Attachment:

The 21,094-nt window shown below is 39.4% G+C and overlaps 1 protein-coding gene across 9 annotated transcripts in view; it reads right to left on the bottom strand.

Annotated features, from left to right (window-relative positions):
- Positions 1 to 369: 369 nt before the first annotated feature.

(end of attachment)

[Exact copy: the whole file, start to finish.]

The 21,094-nt window shown below is 39.4% G+C and overlaps 1 protein-coding gene across 9 annotated transcripts in view; it reads right to left on the bottom strand.

Annotated features, from left to right (window-relative positions):
- Positions 1 to 369: 369 nt before the first annotated feature.